“We are bringing water from Melamchi, but we are also going to dig a boring well of about four inches,” said Singh.
When the Post pointed out to him how the boring system would go against the idea of the natural recharging of the pond’s water, Singh pointed out that tall buildings in the surrounding areas were already boring for groundwater.
Since the 1990s households and businesses across the Kathmandu Valley have been accessing groundwater for water through boring systems.
“The water here will be cleaner after the restoration as we have also ensured an outlet system which Rani Pokhari does not have,” said Singh.
Many locals also believe that since Kamal Pokhari does not have a historical and archaeological value like Rani Pokhari, making it a recreational park is not an issue.
“Kamal Pokhari is not a historical pond like Rani Pokhari. It is just an open area where water from around the area gets collected,” said Singh.
But the authorities of the project have not conducted any detailed study of the area to address its historicity; rather they have been approaching the pond only as a mere development project to appease the locals of the area, say experts and researchers.
According to Sudarshan Raj Tiwari, a conservation architect and former dean of the Institute of Engineering, Kamal Pokhari could be older than Rani Pokhari going back to the Licchavi era.
“Kamal Pokhari could have been a sukhaparikha, a pleasure pond, for the whole of the capital town of Maneswor or Bishalnagar during the Lichhavi period,” he said. “Historically, rulers used to build big ponds around their royal residence and Kamal Pokhari is next to Naxal.”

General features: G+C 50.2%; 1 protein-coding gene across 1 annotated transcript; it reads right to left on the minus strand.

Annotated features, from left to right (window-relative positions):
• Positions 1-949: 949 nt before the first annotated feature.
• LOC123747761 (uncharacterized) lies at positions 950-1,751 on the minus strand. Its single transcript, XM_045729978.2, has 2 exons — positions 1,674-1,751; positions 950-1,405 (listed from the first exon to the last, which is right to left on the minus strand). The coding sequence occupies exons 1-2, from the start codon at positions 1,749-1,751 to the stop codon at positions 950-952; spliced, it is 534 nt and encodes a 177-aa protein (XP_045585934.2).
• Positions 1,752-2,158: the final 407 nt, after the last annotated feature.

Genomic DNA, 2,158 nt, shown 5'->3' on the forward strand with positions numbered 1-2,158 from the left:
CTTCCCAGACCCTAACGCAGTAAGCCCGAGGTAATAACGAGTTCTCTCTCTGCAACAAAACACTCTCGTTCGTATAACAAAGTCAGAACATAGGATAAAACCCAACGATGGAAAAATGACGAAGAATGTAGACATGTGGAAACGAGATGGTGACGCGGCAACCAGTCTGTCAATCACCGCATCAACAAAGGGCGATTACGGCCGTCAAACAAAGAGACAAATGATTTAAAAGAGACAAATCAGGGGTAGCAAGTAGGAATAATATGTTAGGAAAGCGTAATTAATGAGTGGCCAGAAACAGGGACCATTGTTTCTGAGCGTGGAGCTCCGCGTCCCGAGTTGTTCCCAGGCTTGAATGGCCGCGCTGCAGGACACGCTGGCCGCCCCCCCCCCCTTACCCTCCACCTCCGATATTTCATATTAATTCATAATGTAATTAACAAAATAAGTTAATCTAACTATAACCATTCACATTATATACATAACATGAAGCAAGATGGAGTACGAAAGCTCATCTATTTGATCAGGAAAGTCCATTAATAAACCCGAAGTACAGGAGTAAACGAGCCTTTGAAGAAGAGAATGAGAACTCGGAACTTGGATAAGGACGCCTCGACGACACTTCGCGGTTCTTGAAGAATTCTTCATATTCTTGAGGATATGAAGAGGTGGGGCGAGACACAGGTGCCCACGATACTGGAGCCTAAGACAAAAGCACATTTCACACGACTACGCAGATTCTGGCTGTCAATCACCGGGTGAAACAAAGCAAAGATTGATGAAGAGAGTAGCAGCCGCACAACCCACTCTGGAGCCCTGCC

Naxal is adjacent to Bishalnagar, the capital of Licchavi kings.
The wetland of Kamal Pokhari once brimmed with water from rain and drainage pipelines from around the area.
“The area is closer to Natu and Kwatu tole (Dhobidhara area) where there were wells and dhunge dharas [stone spouts] in the late Malla period and these could have been the water sources to the pond,” said Tiwari.
Buddhi Narayan Shrestha, another researcher, also believes that the Malla kings made use of the pond.
“When I had researched about Kamal Pokhari about 40 years back, one of the elders at the time had said that the lotus flower of this pond was used by the Malla kings for their pujas, which show that Kamal Pokhari’s history goes further back than what is assumed by the locals now,” says Shrestha, who has studied Kamal Pokhari.
Both Tiwari and Shrestha believe that the pond should look to retain its naturalness and ecological functions.
“Since it is Kamal Pokhari, nothing should take the centre stage than the lotus itself and ideas of eateries, and recreation should not be part of the pond because it will all be commercial and that will change the milieu of the place,” said Shrestha.
Besides the forsaken purpose of the pond, Kamal Pokhari over the years has also suffered with encroachment of its areas. Years back Kamal Pokhari was spread over 40 ropanis, said the people the Post talked with. But with years, the size of the pond has shrunk.
“I remember in 1977 when we had mapped the area of the pond, it was over 30 ropanis,” said Shrestha, who at the time used to be the chief survey officer at the Technical Planning Survey Department. “And at the time itself the area was already encroached upon from the south and now they have also built a road and therefore the area of the pond has contracted visibly over the years.”
As Kathmandu continues to urbanise rapidly, open spaces like Kamal Pokhari will be integral to keep nature in balance, conservationists say.
“It’s frustrating how people and the authorities can’t see how they are ruining their own environment by opting for beauty over nature,” said Amatya.
Others like Tiwari are more circumspect.
“It’s not that the pond cannot be rebuilt as a recreation centre but we need to see that the pond serves its ecological function,” said Tiwari. “For example, we can ensure that with the traditional methods of bricklining and using black cotton soil.”